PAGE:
Oxidation Behavior of the Feedstock

  • Frank Czerwinski

An extremely high affinity of magnesium to oxygen, along with the highly developed surface area of magnesium alloy chips, used as a feedstock during injection molding, makes the system prone to oxidation. It is anticipated that alloy protection inside the machine barrel by an inert atmosphere of argon is essentially better than molten surface shielding by SF6 gas during die casting. So far there is a lack of experimental verification, and existing data send a rather unclear message. First, the inertness of an argon atmosphere is sensitive to small amounts of entrapped air, and the growth rate of MgO on Al-based alloy at temperatures of 450 °C to 800 °C in a mixture of Ar+1%O2 and Ar+5%O2 equals 25% and 70%, respectively, of the oxidation rate in air [1]. Second, the final oxygen content in molded parts is still about one order of magnitude higher than that present in an initial feedstock [2]. A description of the alloy oxidation behavior is therefore of key importance for designing material feeding and Ar flow systems. It is also important for feedstock manufacturing in terms of morphology and its chemical modification against oxidation. In particular, it is helpful in verifying the necessity of beryllium additions routinely used in conventionally cast alloys.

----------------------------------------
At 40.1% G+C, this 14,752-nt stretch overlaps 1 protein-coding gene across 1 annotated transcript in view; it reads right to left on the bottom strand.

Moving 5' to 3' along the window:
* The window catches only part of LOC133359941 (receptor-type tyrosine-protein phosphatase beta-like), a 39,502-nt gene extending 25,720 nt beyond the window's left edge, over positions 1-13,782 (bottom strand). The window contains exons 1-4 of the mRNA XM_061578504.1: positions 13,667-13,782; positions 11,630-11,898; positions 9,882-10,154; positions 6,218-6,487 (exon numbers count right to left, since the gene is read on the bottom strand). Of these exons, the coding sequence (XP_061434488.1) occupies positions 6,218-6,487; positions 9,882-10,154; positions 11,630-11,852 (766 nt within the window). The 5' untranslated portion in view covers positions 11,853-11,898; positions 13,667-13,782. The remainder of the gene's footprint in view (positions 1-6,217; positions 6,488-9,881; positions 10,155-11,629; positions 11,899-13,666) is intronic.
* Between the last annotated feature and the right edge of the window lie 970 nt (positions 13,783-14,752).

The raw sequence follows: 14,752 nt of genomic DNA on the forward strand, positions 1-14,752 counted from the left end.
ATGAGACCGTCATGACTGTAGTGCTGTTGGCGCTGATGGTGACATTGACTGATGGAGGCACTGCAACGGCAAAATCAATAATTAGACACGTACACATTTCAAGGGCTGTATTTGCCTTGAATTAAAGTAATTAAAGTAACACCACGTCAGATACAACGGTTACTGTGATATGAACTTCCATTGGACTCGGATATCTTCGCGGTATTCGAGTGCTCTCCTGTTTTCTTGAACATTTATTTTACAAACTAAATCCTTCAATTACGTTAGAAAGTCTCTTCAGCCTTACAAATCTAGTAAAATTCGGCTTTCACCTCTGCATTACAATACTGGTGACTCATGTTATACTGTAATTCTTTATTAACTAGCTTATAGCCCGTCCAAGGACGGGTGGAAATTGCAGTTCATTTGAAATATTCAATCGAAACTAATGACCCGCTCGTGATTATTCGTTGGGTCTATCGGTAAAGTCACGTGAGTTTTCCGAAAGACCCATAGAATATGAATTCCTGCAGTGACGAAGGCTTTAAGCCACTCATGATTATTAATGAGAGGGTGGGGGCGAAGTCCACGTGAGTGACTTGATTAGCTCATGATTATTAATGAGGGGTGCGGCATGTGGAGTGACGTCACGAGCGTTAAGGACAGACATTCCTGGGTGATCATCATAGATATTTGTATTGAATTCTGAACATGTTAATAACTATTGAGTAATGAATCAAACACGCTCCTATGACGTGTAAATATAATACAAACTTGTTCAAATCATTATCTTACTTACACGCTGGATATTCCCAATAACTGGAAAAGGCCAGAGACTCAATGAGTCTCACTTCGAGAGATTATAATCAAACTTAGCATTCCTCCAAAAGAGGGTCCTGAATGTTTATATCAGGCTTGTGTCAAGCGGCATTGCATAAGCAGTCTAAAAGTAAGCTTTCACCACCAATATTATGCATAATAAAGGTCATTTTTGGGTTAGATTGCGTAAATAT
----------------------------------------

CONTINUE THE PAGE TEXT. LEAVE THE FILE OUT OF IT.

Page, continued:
Magnesium Alloy Injection Molding Ignition Temperature AZ91D Alloy AZ91D Magnesium Alloy 
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© Springer 2008

Authors and Affiliations

  • Frank Czerwinski
    • 1
  1. 1.Development EngineeringHusky Injection Molding Systems Ltd.Bolton, OntarioCanada

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